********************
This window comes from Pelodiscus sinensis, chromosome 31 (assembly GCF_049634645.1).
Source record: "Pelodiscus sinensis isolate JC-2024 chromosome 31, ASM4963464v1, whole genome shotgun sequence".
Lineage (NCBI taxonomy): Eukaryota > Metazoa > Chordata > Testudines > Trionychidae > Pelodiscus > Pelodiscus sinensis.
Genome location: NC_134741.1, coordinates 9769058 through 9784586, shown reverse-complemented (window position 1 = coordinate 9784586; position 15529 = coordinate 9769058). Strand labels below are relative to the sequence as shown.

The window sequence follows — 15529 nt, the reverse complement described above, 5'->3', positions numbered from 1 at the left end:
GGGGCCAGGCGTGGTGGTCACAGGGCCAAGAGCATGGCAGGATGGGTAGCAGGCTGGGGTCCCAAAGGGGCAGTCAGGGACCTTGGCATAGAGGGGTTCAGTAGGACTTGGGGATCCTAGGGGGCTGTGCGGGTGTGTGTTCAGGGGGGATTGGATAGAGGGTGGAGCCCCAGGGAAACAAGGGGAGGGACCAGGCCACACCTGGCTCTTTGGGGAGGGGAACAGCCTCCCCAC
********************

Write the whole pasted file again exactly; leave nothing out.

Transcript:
This window comes from Pelodiscus sinensis, chromosome 31 (assembly GCF_049634645.1).
Source record: "Pelodiscus sinensis isolate JC-2024 chromosome 31, ASM4963464v1, whole genome shotgun sequence".
Lineage (NCBI taxonomy): Eukaryota > Metazoa > Chordata > Testudines > Trionychidae > Pelodiscus > Pelodiscus sinensis.
Genome location: NC_134741.1, coordinates 9769058 through 9784586, shown reverse-complemented (window position 1 = coordinate 9784586; position 15529 = coordinate 9769058). Strand labels below are relative to the sequence as shown.

The window sequence follows — 15529 nt, the reverse complement described above, 5'->3', positions numbered from 1 at the left end:
GGGGCCAGGCGTGGTGGTCACAGGGCCAAGAGCATGGCAGGATGGGTAGCAGGCTGGGGTCCCAAAGGGGCAGTCAGGGACCTTGGCATAGAGGGGTTCAGTAGGACTTGGGGATCCTAGGGGGCTGTGCGGGTGTGTGTTCAGGGGGGATTGGATAGAGGGTGGAGCCCCAGGGAAACAAGGGGAGGGACCAGGCCACACCTGGCTCTTTGGGGAGGGGAACAGCCTCCCCAC